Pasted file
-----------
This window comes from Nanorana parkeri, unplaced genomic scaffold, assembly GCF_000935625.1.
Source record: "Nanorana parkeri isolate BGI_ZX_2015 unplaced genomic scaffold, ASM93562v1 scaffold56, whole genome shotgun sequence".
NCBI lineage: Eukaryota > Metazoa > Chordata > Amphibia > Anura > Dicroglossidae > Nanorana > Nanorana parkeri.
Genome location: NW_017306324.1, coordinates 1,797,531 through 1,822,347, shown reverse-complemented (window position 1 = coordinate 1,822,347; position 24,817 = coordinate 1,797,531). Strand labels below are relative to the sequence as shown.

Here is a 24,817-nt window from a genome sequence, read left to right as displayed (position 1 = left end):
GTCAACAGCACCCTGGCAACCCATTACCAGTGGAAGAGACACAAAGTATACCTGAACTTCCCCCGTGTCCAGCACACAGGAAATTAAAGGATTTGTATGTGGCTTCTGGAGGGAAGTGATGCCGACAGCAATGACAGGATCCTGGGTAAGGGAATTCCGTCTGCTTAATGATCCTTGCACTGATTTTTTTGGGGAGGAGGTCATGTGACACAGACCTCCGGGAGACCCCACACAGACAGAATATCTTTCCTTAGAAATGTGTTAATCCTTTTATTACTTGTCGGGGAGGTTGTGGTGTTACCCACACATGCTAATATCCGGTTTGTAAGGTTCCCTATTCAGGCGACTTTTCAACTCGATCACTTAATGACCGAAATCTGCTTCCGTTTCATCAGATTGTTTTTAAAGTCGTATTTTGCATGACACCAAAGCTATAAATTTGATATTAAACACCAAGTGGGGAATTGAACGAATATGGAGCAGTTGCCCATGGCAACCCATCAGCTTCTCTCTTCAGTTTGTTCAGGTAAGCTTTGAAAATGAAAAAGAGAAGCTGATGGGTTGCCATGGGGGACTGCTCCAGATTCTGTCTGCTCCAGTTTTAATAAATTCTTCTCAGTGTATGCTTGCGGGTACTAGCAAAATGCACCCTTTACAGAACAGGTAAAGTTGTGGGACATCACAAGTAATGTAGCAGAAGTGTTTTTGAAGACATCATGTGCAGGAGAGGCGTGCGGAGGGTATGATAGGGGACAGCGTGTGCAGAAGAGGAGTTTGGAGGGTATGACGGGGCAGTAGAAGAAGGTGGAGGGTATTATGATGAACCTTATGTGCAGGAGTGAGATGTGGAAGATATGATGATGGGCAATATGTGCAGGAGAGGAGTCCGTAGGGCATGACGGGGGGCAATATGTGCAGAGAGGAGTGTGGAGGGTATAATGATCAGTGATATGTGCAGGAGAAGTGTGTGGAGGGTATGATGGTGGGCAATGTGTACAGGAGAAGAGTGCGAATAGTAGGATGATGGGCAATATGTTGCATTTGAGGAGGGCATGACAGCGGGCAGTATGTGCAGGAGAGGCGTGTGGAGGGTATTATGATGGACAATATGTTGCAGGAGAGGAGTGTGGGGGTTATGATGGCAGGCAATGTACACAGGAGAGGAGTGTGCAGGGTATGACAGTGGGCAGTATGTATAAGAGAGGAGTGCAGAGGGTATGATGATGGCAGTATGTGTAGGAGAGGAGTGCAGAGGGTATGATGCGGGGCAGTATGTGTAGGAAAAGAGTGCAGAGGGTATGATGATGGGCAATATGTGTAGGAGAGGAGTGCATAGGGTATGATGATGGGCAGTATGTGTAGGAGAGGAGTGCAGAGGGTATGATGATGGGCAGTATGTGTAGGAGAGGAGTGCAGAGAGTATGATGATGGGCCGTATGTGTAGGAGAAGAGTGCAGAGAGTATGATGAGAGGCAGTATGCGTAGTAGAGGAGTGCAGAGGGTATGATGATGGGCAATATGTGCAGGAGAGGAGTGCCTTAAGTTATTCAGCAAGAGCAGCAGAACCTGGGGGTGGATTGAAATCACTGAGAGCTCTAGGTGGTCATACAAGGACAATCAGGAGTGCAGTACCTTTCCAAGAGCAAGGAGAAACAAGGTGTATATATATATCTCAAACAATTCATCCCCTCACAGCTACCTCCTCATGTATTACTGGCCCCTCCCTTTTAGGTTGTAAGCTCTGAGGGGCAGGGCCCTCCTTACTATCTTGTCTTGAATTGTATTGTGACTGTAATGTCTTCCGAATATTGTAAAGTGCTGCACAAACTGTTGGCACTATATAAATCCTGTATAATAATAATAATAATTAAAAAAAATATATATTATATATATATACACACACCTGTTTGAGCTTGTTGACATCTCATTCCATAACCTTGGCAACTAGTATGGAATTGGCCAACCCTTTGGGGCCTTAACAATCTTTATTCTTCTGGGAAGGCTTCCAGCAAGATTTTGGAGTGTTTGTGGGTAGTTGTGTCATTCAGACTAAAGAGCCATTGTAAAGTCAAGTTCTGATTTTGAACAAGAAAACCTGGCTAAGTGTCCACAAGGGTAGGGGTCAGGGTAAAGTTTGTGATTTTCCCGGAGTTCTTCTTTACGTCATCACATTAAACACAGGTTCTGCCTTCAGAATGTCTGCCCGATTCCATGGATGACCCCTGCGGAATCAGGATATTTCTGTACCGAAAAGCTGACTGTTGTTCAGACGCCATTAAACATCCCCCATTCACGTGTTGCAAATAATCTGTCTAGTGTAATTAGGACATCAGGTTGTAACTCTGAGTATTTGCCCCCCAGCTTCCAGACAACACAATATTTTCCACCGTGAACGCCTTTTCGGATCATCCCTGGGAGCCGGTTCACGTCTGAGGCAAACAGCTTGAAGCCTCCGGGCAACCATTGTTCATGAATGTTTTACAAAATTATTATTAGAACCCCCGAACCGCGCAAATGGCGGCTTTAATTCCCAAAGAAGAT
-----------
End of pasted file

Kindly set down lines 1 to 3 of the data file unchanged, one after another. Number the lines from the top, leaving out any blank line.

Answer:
This window comes from Nanorana parkeri, unplaced genomic scaffold, assembly GCF_000935625.1.
Source record: "Nanorana parkeri isolate BGI_ZX_2015 unplaced genomic scaffold, ASM93562v1 scaffold56, whole genome shotgun sequence".
NCBI lineage: Eukaryota > Metazoa > Chordata > Amphibia > Anura > Dicroglossidae > Nanorana > Nanorana parkeri.